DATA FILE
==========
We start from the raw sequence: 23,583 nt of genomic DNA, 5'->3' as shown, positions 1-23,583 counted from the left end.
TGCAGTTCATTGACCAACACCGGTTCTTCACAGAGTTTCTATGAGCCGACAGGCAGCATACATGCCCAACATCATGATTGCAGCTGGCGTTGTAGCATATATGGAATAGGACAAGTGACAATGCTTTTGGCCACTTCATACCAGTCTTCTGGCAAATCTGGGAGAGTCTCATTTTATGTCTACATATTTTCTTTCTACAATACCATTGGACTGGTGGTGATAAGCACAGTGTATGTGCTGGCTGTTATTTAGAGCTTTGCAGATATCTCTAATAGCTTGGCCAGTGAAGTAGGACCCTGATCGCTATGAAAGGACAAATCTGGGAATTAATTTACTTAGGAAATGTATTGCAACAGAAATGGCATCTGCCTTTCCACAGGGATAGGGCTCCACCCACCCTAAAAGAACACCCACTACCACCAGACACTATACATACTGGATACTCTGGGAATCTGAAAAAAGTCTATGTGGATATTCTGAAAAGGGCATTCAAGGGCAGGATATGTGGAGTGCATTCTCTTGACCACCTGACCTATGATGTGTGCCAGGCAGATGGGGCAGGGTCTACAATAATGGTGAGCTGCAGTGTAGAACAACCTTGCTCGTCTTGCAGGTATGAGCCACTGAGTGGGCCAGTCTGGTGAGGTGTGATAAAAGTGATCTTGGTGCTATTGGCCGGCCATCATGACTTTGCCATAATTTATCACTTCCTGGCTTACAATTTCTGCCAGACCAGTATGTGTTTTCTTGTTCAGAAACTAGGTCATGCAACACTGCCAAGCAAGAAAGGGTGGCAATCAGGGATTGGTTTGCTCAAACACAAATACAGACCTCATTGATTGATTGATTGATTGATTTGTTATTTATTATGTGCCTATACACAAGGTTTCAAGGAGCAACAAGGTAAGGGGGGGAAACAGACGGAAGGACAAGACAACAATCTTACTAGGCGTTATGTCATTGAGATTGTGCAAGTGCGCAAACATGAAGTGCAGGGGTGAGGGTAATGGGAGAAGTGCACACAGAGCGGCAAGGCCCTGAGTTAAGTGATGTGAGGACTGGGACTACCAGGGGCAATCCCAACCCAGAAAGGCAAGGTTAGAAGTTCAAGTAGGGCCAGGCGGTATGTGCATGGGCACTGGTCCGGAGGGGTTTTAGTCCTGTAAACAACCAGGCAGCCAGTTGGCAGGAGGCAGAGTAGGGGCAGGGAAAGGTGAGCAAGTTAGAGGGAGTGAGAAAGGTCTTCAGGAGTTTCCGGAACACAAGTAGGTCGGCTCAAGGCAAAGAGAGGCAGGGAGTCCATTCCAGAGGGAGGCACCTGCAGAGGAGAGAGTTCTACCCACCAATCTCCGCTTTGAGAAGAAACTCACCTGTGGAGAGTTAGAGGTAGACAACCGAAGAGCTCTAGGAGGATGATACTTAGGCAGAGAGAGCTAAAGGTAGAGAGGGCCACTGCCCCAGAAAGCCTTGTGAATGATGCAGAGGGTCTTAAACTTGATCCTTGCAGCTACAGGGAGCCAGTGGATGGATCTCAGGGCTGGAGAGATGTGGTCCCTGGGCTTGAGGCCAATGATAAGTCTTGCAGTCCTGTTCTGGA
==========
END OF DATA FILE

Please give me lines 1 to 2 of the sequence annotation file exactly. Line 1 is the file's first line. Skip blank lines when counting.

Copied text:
We start from the raw sequence: 23,583 nt of genomic DNA, 5'->3' as shown, positions 1-23,583 counted from the left end.
TGCAGTTCATTGACCAACACCGGTTCTTCACAGAGTTTCTATGAGCCGACAGGCAGCATACATGCCCAACATCATGATTGCAGCTGGCGTTGTAGCATATATGGAATAGGACAAGTGACAATGCTTTTGGCCACTTCATACCAGTCTTCTGGCAAATCTGGGAGAGTCTCATTTTATGTCTACATATTTTCTTTCTACAATACCATTGGACTGGTGGTGATAAGCACAGTGTATGTGCTGGCTGTTATTTAGAGCTTTGCAGATATCTCTAATAGCTTGGCCAGTGAAGTAGGACCCTGATCGCTATGAAAGGACAAATCTGGGAATTAATTTACTTAGGAAATGTATTGCAACAGAAATGGCATCTGCCTTTCCACAGGGATAGGGCTCCACCCACCCTAAAAGAACACCCACTACCACCAGACACTATACATACTGGATACTCTGGGAATCTGAAAAAAGTCTATGTGGATATTCTGAAAAGGGCATTCAAGGGCAGGATATGTGGAGTGCATTCTCTTGACCACCTGACCTATGATGTGTGCCAGGCAGATGGGGCAGGGTCTACAATAATGGTGAGCTGCAGTGTAGAACAACCTTGCTCGTCTTGCAGGTATGAGCCACTGAGTGGGCCAGTCTGGTGAGGTGTGATAAAAGTGATCTTGGTGCTATTGGCCGGCCATCATGACTTTGCCATAATTTATCACTTCCTGGCTTACAATTTCTGCCAGACCAGTATGTGTTTTCTTGTTCAGAAACTAGGTCATGCAACACTGCCAAGCAAGAAAGGGTGGCAATCAGGGATTGGTTTGCTCAAACACAAATACAGACCTCATTGATTGATTGATTGATTGATTTGTTATTTATTATGTGCCTATACACAAGGTTTCAAGGAGCAACAAGGTAAGGGGGGGAAACAGACGGAAGGACAAGACAACAATCTTACTAGGCGTTATGTCATTGAGATTGTGCAAGTGCGCAAACATGAAGTGCAGGGGTGAGGGTAATGGGAGAAGTGCACACAGAGCGGCAAGGCCCTGAGTTAAGTGATGTGAGGACTGGGACTACCAGGGGCAATCCCAACCCAGAAAGGCAAGGTTAGAAGTTCAAGTAGGGCCAGGCGGTATGTGCATGGGCACTGGTCCGGAGGGGTTTTAGTCCTGTAAACAACCAGGCAGCCAGTTGGCAGGAGGCAGAGTAGGGGCAGGGAAAGGTGAGCAAGTTAGAGGGAGTGAGAAAGGTCTTCAGGAGTTTCCGGAACACAAGTAGGTCGGCTCAAGGCAAAGAGAGGCAGGGAGTCCATTCCAGAGGGAGGCACCTGCAGAGGAGAGAGTTCTACCCACCAATCTCCGCTTTGAGAAGAAACTCACCTGTGGAGAGTTAGAGGTAGACAACCGAAGAGCTCTAGGAGGATGATACTTAGGCAGAGAGAGCTAAAGGTAGAGAGGGCCACTGCCCCAGAAAGCCTTGTGAATGATGCAGAGGGTCTTAAACTTGATCCTTGCAGCTACAGGGAGCCAGTGGATGGATCTCAGGGCTGGAGAGATGTGGTCCCTGGGCTTGAGGCCAATGATAAGTCTTGCAGTCCTGTTCTGGA